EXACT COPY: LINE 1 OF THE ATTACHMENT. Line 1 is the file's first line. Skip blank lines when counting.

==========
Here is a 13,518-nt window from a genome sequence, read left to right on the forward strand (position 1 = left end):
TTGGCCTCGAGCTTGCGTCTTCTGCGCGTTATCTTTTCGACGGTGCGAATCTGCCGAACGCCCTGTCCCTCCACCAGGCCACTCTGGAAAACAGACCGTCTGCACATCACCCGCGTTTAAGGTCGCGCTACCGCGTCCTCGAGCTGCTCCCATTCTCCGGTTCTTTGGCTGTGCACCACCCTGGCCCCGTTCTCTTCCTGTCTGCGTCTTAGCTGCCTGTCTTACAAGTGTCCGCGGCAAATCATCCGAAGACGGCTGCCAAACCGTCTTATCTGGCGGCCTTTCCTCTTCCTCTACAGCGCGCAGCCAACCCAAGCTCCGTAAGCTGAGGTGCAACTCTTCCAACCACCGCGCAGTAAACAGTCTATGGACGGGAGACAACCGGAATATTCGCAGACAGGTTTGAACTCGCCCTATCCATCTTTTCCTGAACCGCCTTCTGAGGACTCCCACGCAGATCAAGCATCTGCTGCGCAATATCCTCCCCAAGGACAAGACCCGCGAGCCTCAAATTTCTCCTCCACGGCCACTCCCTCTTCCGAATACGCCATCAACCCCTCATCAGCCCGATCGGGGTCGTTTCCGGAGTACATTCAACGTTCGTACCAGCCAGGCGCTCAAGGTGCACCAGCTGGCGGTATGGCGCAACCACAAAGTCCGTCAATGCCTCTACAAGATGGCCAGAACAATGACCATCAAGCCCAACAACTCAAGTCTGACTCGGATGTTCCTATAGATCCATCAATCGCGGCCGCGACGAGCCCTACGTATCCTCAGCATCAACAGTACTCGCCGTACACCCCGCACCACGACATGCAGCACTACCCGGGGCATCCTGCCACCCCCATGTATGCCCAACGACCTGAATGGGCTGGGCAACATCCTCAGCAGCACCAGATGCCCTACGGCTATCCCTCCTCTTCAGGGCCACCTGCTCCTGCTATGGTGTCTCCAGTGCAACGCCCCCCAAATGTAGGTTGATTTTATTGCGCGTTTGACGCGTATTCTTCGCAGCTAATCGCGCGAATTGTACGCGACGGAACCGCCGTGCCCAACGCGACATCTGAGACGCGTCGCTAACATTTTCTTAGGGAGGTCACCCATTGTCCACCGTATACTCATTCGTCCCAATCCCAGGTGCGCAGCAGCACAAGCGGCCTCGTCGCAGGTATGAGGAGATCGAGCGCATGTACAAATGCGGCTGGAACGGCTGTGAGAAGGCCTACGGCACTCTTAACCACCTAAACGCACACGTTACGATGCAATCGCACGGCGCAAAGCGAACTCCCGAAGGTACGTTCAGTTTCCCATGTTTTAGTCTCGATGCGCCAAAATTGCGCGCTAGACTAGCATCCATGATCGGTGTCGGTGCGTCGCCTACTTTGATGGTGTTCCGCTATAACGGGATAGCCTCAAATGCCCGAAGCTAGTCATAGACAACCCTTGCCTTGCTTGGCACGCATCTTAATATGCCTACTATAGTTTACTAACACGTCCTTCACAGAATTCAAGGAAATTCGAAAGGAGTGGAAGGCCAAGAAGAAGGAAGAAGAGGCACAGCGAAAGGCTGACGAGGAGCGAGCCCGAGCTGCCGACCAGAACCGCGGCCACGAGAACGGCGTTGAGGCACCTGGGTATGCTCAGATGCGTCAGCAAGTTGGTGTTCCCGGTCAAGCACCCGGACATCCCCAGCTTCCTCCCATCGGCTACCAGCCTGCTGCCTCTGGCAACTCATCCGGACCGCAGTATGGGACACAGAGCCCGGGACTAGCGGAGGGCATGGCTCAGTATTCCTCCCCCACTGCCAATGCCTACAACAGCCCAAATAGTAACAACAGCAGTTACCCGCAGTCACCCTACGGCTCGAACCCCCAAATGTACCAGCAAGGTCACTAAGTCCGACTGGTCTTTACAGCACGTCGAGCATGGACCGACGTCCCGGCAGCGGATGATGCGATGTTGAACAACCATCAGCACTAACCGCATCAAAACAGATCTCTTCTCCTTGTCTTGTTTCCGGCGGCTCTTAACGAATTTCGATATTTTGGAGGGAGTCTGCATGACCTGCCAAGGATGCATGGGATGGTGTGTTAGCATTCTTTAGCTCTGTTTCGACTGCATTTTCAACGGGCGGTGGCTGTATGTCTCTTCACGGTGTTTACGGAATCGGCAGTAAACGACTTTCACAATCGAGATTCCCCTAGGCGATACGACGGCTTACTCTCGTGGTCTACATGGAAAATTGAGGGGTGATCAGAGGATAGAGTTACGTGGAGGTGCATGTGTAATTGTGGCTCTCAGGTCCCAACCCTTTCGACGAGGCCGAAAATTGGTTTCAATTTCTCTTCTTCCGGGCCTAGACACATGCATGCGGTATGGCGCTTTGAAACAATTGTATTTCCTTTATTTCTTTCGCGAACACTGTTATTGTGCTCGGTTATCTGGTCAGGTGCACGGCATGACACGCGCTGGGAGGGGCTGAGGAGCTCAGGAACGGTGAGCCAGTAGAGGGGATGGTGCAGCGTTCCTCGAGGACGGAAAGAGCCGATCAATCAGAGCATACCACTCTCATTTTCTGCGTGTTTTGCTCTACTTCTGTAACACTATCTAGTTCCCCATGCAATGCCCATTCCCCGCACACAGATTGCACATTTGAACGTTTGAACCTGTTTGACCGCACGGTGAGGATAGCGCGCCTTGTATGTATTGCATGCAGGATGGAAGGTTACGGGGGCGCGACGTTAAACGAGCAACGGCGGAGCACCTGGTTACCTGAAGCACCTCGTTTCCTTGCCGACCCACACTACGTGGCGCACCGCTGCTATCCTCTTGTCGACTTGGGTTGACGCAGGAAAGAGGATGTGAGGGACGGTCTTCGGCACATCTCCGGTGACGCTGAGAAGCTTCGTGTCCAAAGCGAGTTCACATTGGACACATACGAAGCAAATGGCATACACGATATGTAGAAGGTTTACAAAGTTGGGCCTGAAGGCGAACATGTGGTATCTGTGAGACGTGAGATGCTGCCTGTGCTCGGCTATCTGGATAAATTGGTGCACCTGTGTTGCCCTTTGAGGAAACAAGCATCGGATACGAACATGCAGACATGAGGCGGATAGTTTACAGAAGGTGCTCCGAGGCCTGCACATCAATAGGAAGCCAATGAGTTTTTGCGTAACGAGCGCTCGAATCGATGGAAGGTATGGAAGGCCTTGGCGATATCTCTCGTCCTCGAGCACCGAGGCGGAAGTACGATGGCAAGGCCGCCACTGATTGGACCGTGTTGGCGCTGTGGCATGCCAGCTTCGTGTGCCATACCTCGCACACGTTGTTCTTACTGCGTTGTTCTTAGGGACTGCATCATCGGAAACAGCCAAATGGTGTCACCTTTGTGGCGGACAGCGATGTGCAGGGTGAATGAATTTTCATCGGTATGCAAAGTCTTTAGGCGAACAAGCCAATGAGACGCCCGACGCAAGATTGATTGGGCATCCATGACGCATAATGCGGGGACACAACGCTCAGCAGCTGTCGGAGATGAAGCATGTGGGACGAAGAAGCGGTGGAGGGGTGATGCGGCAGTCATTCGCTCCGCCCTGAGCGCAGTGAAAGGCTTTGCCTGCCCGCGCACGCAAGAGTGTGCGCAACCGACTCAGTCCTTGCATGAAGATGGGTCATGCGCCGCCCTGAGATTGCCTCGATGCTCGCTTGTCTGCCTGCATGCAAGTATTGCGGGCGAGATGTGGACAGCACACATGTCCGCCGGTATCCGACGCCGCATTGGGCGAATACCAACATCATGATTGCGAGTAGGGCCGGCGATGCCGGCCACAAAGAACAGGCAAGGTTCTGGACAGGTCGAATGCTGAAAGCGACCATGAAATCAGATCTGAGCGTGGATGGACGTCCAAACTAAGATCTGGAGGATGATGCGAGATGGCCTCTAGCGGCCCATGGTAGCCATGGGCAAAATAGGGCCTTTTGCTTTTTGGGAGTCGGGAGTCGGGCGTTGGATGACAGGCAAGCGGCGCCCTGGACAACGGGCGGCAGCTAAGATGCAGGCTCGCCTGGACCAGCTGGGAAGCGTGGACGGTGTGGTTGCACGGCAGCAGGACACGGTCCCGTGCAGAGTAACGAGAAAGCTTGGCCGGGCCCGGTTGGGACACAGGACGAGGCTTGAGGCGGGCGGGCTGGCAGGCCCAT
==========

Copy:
Here is a 13,518-nt window from a genome sequence, read left to right on the forward strand (position 1 = left end):